Film: Queer, Religious, or Both


The Power of Film: “Saints & Sinners”

February 17, 2010

With thanks to reader  Ross, who says of  it :

I cried most of the way through this film the first time I watched it – but then I cry through a lot of movies. Seriously, it is a touching movie and well worth watching.

From Amazon:

“After living together for seven years in a seemingly accepting community in New York City, Edward DeBonis and Vincent Maniscalco decide to get married. But unlike many other gay couples who formalize their relationship in a domestic union, Vincent and Edward, both devout Catholics, will settle for nothing short of the “Holy Sacrament of Marriage.” The couple’s request to The New York Times to announce their wedding in the weekly “Styles” section throws the newspaper into disarray. Publishing the first Catholic gay wedding announcement presents the editors with numerous controversial questions: Is a gay priest a real priest? Can a gay union be called a wedding? Can a gay couple be considered Catholic? As America stands on the verge of legal acceptance of gay and lesbian unions, Saints and Sinners explores the social, political and religious aspects of same-sex marriage and examines its effect on American society.”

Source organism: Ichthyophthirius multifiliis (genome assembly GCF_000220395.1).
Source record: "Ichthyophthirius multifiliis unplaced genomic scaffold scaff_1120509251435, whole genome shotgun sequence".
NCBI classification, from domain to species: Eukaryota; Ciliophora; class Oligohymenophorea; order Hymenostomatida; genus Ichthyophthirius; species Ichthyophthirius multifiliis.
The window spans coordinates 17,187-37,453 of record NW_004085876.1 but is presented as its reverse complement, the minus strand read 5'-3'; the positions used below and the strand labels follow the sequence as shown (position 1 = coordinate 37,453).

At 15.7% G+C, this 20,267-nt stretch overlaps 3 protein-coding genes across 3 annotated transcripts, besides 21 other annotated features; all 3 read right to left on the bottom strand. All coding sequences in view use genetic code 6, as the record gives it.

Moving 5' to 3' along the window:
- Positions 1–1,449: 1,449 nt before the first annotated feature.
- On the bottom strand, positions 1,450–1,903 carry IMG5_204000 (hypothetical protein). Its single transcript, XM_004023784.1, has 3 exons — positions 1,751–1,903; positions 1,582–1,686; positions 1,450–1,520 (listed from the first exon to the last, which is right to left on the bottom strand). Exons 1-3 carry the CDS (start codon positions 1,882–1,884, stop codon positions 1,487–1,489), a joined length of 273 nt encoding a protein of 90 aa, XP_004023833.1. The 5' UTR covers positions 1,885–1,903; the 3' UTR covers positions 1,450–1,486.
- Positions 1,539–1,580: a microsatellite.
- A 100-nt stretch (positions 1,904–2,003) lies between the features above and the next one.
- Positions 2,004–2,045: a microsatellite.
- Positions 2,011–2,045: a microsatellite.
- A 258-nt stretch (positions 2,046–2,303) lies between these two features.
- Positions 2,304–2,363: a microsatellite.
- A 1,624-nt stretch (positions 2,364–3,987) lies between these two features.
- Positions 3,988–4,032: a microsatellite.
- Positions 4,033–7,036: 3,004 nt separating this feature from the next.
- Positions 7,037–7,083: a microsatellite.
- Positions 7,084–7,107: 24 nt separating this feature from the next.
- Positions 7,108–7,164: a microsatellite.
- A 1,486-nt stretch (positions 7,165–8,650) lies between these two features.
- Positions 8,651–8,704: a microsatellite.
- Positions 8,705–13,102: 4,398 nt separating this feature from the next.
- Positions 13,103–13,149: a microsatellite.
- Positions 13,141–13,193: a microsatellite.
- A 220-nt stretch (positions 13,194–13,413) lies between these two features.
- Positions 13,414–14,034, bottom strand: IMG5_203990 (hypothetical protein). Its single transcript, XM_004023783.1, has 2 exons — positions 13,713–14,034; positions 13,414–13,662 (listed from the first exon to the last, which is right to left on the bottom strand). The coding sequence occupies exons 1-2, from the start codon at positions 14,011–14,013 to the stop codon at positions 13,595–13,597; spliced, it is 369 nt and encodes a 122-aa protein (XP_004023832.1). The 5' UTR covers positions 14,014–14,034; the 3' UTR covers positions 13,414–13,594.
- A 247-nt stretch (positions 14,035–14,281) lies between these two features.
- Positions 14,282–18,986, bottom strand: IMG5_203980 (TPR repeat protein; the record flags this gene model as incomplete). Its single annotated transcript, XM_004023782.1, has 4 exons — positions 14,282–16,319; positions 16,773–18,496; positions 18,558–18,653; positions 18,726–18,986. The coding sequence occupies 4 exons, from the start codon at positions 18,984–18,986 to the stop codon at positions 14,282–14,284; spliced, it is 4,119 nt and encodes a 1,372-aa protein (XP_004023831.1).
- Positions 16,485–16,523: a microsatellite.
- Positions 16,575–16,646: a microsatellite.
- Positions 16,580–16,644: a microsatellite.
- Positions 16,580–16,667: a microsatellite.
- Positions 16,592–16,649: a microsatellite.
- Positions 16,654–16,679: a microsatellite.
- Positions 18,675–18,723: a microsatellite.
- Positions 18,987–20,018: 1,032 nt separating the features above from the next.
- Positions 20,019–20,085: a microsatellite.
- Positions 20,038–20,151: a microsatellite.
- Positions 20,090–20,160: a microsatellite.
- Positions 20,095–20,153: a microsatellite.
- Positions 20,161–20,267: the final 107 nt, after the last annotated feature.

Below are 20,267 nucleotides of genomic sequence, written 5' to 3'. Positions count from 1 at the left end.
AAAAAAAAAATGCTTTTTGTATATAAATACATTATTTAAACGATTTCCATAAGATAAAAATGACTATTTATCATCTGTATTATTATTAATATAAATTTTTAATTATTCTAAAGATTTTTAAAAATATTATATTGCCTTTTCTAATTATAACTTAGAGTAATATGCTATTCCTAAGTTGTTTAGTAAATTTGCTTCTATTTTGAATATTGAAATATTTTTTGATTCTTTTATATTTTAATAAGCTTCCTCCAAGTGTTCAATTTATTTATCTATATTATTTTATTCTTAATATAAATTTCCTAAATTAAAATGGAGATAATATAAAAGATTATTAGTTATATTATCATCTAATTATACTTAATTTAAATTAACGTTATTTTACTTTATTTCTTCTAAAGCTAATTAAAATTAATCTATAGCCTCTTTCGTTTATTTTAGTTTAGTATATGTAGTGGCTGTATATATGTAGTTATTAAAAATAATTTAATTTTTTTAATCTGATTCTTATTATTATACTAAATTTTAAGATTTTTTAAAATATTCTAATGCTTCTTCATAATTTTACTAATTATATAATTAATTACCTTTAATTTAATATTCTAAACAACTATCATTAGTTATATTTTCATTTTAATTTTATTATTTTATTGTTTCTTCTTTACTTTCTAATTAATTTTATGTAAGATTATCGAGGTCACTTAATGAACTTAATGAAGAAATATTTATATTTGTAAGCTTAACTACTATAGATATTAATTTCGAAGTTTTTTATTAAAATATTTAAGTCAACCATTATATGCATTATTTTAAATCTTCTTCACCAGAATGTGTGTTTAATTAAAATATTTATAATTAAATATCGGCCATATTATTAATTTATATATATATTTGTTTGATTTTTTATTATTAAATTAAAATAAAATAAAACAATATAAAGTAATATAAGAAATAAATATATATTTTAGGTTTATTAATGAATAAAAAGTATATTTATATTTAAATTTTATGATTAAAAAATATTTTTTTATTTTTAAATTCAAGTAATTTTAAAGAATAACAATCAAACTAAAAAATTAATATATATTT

The comments to the original post added some additional useful recommendations.  The notable theologian John McNeill wrote:

As a married Catholic priest, I can identify with this film. After 44 years of partnership Charles Chiarelli and I went to Toronto and were married by Judge Harvet Brownstone. Returning to New York we celebrated our wedding mass with Dignity NY. The greatest gift God has sent into my life is the love of my partner Charlie

Thom, the man behind the useful blog “Ad Dominum”, added succinctly

It’s a pretty good film.


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